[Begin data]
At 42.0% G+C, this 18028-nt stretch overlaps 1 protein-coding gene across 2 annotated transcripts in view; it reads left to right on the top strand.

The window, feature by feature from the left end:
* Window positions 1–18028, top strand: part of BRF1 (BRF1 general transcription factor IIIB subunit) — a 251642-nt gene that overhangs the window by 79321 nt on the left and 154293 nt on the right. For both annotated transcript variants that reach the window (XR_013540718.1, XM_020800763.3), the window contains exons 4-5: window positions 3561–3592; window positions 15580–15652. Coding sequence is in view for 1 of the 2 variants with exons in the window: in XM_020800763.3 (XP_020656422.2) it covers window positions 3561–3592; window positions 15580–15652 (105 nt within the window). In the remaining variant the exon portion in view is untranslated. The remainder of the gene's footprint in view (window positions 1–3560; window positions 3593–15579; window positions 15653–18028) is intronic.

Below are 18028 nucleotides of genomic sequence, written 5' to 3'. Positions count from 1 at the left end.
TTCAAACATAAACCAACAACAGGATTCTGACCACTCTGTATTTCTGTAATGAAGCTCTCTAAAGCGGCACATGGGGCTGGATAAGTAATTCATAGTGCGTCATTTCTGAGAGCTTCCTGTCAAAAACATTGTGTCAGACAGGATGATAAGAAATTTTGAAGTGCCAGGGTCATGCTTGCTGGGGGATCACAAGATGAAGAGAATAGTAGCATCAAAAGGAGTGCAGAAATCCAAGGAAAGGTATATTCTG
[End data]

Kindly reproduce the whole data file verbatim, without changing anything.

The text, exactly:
At 42.0% G+C, this 18028-nt stretch overlaps 1 protein-coding gene across 2 annotated transcripts in view; it reads left to right on the top strand.

The window, feature by feature from the left end:
* Window positions 1–18028, top strand: part of BRF1 (BRF1 general transcription factor IIIB subunit) — a 251642-nt gene that overhangs the window by 79321 nt on the left and 154293 nt on the right. For both annotated transcript variants that reach the window (XR_013540718.1, XM_020800763.3), the window contains exons 4-5: window positions 3561–3592; window positions 15580–15652. Coding sequence is in view for 1 of the 2 variants with exons in the window: in XM_020800763.3 (XP_020656422.2) it covers window positions 3561–3592; window positions 15580–15652 (105 nt within the window). In the remaining variant the exon portion in view is untranslated. The remainder of the gene's footprint in view (window positions 1–3560; window positions 3593–15579; window positions 15653–18028) is intronic.

Below are 18028 nucleotides of genomic sequence, written 5' to 3'. Positions count from 1 at the left end.
TTCAAACATAAACCAACAACAGGATTCTGACCACTCTGTATTTCTGTAATGAAGCTCTCTAAAGCGGCACATGGGGCTGGATAAGTAATTCATAGTGCGTCATTTCTGAGAGCTTCCTGTCAAAAACATTGTGTCAGACAGGATGATAAGAAATTTTGAAGTGCCAGGGTCATGCTTGCTGGGGGATCACAAGATGAAGAGAATAGTAGCATCAAAAGGAGTGCAGAAATCCAAGGAAAGGTATATTCTG